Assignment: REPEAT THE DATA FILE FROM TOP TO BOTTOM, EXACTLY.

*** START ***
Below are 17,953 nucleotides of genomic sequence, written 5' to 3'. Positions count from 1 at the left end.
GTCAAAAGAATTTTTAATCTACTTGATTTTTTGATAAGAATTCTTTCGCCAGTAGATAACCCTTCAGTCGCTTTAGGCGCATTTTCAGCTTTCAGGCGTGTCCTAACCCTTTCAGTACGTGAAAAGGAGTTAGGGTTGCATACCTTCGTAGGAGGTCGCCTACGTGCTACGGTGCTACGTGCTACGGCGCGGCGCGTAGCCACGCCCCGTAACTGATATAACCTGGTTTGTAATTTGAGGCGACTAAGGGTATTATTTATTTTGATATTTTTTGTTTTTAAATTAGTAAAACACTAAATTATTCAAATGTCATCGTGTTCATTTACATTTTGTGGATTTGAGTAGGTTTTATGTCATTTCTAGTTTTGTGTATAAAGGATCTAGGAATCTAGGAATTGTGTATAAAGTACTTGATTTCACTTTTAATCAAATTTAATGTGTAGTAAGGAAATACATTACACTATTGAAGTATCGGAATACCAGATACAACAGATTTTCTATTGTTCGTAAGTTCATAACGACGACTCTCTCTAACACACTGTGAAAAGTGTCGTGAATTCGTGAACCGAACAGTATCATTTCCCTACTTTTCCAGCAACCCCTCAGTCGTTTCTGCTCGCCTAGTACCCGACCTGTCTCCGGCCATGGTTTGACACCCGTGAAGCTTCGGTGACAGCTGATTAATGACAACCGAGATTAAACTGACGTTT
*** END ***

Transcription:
Below are 17,953 nucleotides of genomic sequence, written 5' to 3'. Positions count from 1 at the left end.
GTCAAAAGAATTTTTAATCTACTTGATTTTTTGATAAGAATTCTTTCGCCAGTAGATAACCCTTCAGTCGCTTTAGGCGCATTTTCAGCTTTCAGGCGTGTCCTAACCCTTTCAGTACGTGAAAAGGAGTTAGGGTTGCATACCTTCGTAGGAGGTCGCCTACGTGCTACGGTGCTACGTGCTACGGCGCGGCGCGTAGCCACGCCCCGTAACTGATATAACCTGGTTTGTAATTTGAGGCGACTAAGGGTATTATTTATTTTGATATTTTTTGTTTTTAAATTAGTAAAACACTAAATTATTCAAATGTCATCGTGTTCATTTACATTTTGTGGATTTGAGTAGGTTTTATGTCATTTCTAGTTTTGTGTATAAAGGATCTAGGAATCTAGGAATTGTGTATAAAGTACTTGATTTCACTTTTAATCAAATTTAATGTGTAGTAAGGAAATACATTACACTATTGAAGTATCGGAATACCAGATACAACAGATTTTCTATTGTTCGTAAGTTCATAACGACGACTCTCTCTAACACACTGTGAAAAGTGTCGTGAATTCGTGAACCGAACAGTATCATTTCCCTACTTTTCCAGCAACCCCTCAGTCGTTTCTGCTCGCCTAGTACCCGACCTGTCTCCGGCCATGGTTTGACACCCGTGAAGCTTCGGTGACAGCTGATTAATGACAACCGAGATTAAACTGACGTTT